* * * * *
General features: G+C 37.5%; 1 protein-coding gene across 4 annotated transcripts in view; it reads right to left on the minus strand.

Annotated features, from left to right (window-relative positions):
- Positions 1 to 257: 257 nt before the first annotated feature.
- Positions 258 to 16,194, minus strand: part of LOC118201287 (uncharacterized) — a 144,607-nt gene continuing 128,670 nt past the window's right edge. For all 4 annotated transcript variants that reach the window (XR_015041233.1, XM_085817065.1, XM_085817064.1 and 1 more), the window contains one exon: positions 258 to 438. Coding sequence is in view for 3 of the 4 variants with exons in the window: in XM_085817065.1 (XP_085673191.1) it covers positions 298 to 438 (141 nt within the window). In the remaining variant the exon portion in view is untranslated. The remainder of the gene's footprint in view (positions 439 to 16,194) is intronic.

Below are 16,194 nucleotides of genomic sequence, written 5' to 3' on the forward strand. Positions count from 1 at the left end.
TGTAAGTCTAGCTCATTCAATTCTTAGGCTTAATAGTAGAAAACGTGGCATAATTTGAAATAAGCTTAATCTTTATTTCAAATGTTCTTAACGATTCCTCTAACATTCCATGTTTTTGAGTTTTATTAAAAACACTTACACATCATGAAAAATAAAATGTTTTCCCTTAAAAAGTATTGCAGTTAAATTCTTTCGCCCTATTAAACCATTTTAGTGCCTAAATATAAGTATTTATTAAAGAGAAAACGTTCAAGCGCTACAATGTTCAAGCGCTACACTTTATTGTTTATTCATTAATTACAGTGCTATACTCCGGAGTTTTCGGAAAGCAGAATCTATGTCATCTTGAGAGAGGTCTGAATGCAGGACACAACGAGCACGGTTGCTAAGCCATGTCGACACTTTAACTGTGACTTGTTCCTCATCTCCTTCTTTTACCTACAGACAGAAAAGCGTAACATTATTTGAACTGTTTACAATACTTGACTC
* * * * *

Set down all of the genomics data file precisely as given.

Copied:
General features: G+C 37.5%; 1 protein-coding gene across 4 annotated transcripts in view; it reads right to left on the minus strand.

Annotated features, from left to right (window-relative positions):
- Positions 1 to 257: 257 nt before the first annotated feature.
- Positions 258 to 16,194, minus strand: part of LOC118201287 (uncharacterized) — a 144,607-nt gene continuing 128,670 nt past the window's right edge. For all 4 annotated transcript variants that reach the window (XR_015041233.1, XM_085817065.1, XM_085817064.1 and 1 more), the window contains one exon: positions 258 to 438. Coding sequence is in view for 3 of the 4 variants with exons in the window: in XM_085817065.1 (XP_085673191.1) it covers positions 298 to 438 (141 nt within the window). In the remaining variant the exon portion in view is untranslated. The remainder of the gene's footprint in view (positions 439 to 16,194) is intronic.

Below are 16,194 nucleotides of genomic sequence, written 5' to 3' on the forward strand. Positions count from 1 at the left end.
TGTAAGTCTAGCTCATTCAATTCTTAGGCTTAATAGTAGAAAACGTGGCATAATTTGAAATAAGCTTAATCTTTATTTCAAATGTTCTTAACGATTCCTCTAACATTCCATGTTTTTGAGTTTTATTAAAAACACTTACACATCATGAAAAATAAAATGTTTTCCCTTAAAAAGTATTGCAGTTAAATTCTTTCGCCCTATTAAACCATTTTAGTGCCTAAATATAAGTATTTATTAAAGAGAAAACGTTCAAGCGCTACAATGTTCAAGCGCTACACTTTATTGTTTATTCATTAATTACAGTGCTATACTCCGGAGTTTTCGGAAAGCAGAATCTATGTCATCTTGAGAGAGGTCTGAATGCAGGACACAACGAGCACGGTTGCTAAGCCATGTCGACACTTTAACTGTGACTTGTTCCTCATCTCCTTCTTTTACCTACAGACAGAAAAGCGTAACATTATTTGAACTGTTTACAATACTTGACTC